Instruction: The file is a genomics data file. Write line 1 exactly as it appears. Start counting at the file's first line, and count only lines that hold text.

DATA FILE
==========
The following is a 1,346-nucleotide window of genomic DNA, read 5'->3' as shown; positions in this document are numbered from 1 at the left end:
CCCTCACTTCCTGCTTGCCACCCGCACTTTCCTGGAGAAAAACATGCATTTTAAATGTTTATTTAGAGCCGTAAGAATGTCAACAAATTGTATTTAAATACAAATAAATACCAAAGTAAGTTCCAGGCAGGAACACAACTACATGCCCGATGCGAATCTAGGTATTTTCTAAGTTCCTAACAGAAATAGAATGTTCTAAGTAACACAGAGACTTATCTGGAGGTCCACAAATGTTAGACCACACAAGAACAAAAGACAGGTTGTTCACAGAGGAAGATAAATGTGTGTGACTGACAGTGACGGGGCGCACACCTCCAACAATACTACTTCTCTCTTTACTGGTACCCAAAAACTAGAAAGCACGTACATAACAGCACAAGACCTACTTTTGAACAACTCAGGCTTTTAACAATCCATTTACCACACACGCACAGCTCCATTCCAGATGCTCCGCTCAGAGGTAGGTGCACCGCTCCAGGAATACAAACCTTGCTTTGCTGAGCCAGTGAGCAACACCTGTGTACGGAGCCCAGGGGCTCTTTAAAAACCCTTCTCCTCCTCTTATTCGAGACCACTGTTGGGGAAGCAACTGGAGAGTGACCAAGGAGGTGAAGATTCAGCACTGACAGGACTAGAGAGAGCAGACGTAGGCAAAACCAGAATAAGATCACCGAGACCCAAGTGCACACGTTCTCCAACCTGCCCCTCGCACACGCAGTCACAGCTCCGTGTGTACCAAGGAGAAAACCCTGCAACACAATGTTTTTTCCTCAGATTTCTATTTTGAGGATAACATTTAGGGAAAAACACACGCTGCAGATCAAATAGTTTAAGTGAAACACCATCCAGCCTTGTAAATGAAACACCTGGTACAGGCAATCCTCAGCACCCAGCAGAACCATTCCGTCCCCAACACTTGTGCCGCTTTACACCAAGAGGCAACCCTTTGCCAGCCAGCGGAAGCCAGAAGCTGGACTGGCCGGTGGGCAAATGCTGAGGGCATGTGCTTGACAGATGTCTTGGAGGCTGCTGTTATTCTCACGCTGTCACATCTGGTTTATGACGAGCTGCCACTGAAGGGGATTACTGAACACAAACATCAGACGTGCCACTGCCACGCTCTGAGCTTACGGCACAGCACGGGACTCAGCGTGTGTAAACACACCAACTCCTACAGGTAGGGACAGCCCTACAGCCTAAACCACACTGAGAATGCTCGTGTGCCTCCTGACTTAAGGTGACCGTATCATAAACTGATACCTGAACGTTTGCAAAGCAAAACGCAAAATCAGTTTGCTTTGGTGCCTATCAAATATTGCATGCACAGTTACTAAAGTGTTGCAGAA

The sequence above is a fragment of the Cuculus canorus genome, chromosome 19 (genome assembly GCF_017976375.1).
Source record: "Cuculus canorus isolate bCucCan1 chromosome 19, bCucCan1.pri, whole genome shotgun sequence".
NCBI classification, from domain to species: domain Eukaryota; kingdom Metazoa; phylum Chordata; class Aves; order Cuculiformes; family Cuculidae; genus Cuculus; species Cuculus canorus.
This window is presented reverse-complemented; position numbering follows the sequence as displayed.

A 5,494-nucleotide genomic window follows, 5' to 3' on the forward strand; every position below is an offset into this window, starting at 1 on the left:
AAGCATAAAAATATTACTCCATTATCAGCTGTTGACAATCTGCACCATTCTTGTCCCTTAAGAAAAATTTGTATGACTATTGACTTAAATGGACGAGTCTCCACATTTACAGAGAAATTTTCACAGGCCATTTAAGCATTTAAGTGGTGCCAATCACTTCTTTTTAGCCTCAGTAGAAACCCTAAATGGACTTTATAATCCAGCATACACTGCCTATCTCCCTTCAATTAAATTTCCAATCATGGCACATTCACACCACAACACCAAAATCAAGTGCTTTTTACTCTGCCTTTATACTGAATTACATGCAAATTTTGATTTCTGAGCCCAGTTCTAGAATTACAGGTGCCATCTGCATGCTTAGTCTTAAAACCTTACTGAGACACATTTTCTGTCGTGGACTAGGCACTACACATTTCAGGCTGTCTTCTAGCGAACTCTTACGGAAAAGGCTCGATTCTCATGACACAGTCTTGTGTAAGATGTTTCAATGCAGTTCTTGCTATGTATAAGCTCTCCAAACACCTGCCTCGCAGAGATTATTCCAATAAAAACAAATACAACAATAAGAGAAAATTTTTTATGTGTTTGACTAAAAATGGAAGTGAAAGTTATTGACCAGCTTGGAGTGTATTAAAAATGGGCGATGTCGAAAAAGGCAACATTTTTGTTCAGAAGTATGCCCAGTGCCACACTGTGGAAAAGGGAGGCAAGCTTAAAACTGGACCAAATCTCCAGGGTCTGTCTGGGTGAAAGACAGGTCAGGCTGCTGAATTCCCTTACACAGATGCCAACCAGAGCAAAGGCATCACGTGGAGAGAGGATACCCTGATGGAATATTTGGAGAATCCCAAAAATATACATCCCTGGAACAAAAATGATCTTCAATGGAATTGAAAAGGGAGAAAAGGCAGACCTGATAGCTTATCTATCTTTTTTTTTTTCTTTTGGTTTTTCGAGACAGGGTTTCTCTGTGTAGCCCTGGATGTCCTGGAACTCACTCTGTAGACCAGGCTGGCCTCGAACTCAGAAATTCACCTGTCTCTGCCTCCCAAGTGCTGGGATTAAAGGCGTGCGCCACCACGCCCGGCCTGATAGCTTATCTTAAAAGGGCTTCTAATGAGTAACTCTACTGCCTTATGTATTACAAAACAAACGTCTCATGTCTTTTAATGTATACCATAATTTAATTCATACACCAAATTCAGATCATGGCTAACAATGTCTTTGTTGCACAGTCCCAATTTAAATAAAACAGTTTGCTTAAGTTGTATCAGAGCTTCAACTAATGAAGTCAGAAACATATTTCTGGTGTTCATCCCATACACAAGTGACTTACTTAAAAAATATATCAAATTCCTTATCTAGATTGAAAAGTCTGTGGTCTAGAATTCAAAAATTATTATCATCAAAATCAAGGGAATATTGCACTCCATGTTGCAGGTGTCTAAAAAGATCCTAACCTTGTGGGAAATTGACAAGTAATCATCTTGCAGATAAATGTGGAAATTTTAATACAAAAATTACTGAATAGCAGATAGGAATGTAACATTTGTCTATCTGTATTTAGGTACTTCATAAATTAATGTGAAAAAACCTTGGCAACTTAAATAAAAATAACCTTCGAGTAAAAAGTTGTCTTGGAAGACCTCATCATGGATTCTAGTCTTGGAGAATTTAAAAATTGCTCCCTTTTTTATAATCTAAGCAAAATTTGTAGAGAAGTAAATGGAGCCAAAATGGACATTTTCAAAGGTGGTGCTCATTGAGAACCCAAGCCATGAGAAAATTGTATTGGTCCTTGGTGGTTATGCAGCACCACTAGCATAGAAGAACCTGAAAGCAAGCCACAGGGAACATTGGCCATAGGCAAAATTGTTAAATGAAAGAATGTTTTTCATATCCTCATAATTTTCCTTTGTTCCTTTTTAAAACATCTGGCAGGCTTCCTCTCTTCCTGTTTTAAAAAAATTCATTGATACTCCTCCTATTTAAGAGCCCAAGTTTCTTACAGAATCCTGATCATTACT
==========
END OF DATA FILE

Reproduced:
The following is a 1,346-nucleotide window of genomic DNA, read 5'->3' as shown; positions in this document are numbered from 1 at the left end: